GRADUATE STUDENT PROFILE
Accomplished biochem grad will put skills to work in law
By David Hutton
Creative, diverse, and driven are character traits that define U of S biochemistry graduate student David Wood.
The 26-year-old Wood, from Prince Albert, helps publish a popular campus comic strip, is an avid paintballer, a bass guitar player, plans to become a patent lawyer and, over the past five years, has helped unravel the complexities of M-DNA, a metal-DNA complex discovered by U of S Prof. Jeremy Lee which has enormous potential for development.
Working under the tutelage of Prof. Lee, Wood was able to build on the initial M-DNA discovery and shed light on new, important areas that needed to be researched.
“The work I did wasn’t working towards developing a specific application for M-DNA, but any application that will come out of the research that uses M-DNA will benefit from my study,” notes Wood, who was the third student to work on M-DNA under Lee. “You can’t just look under a microscope and see DNA sticking to metal, you have to know if it will form or not under different conditions.”
Wood’s study aimed at improving existing methods and developing new ways of characterizing M-DNA as well as finding out under what conditions the molecule is stable.
“A big section of my research explored the effect of chemically modifying DNA on the formation of M-DNA,” explains Wood. “We made several chemical modifications and looked at how they affected formation of M-DNA. Based on the effects of various chemical modifications on the propensity of DNA to complex with metal ions and form M-DNA, we could make rational inferences about its structure.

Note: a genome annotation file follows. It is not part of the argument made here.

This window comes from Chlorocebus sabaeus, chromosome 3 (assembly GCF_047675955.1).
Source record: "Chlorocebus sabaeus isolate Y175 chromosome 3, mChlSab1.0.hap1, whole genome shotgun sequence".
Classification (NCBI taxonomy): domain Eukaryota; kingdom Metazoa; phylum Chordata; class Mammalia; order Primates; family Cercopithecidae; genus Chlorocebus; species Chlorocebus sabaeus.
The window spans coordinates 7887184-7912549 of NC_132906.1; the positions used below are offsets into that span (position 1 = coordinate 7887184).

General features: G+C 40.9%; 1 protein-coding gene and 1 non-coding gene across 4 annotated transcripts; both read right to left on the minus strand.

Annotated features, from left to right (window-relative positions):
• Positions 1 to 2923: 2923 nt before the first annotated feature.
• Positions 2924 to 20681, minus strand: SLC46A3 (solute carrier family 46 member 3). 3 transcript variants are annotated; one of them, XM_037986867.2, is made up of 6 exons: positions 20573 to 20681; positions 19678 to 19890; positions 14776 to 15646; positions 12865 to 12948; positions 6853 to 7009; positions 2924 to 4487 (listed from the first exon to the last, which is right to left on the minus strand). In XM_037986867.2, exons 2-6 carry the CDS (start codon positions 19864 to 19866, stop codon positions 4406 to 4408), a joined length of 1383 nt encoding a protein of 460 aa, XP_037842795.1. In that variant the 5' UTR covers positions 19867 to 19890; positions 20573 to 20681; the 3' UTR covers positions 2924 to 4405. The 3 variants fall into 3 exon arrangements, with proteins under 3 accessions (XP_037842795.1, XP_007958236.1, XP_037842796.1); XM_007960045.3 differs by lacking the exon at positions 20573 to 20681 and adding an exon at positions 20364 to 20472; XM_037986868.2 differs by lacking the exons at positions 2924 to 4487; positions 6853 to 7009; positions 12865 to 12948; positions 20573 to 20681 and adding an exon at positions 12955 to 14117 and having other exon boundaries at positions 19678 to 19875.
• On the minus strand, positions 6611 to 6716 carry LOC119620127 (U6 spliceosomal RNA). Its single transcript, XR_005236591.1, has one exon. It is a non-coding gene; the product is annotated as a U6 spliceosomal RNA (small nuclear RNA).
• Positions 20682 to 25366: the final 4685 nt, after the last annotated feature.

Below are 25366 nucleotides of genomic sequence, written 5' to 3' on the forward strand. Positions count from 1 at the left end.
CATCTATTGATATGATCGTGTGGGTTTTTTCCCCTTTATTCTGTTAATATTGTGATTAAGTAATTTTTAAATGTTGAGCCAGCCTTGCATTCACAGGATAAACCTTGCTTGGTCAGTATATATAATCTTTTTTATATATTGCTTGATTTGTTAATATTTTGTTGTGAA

“The project ended up being really different than we thought it would be,” continues Wood, noting that he initially planned to raise antibodies for M-DNA, but had problems detecting them. Overall, however, Wood is satisfied with the conclusion of his work.
“I had to do a lot of independent learning, but the more independently you can learn the more useful you can be,” he says.
Wood notes that M-DNA could lead to the development of microscopic computer chips and replace even the smallest of silicon chips used in today’s electronics. It is also being applied in the screening of genetic diseases.
Over the five-year period of study, Wood also made time for his other interests, including publishing a popular campus comic strip, “Danger Joel,” in the Sheaf, the student newspaper. Along with his friends, Les Parker, who illustrates the strip, and another writer and fellow graduate student, Phil Gobeil, Wood created two comics per week, before taking a leave from the creative team at Christmas to polish off his thesis.
“It’s definitely a creative outlet and of course very distinct from my work,” says Wood. “It’s a lot of fun.”
“The idea for the Danger Joel comic came about when our friend Joel was tobogganing and rode down a hill while standing up on a crazy carpet! Another friend of mine, Derek, gave him the nickname ‘Danger Joel’ and he hated it. Months later we decided to base a comic around it. He was like a superhero but he wasn’t interested in helping people as much as putting himself in danger, although the superhero aspect disappeared during the evolution of the strip.”
Wood plans to apply his science background in law and will enter the U of S College of Law in September, where he plans to study patent law.
“I couldn’t figure out what I wanted to spend my whole life studying. The projects I read about were for the most part not enticing. When I thought about it I came to the conclusion that instead of focusing on one aspect of science I could work with many aspects of science.”
“If you think about intellectual property law, you can’t really argue points about the law unless you understand the science,” says Wood. “Biotechnology is an expanding field and there are many precedents waiting to be set.”
David Hutton writes graduate student profiles for the College of Graduate Studies and Research.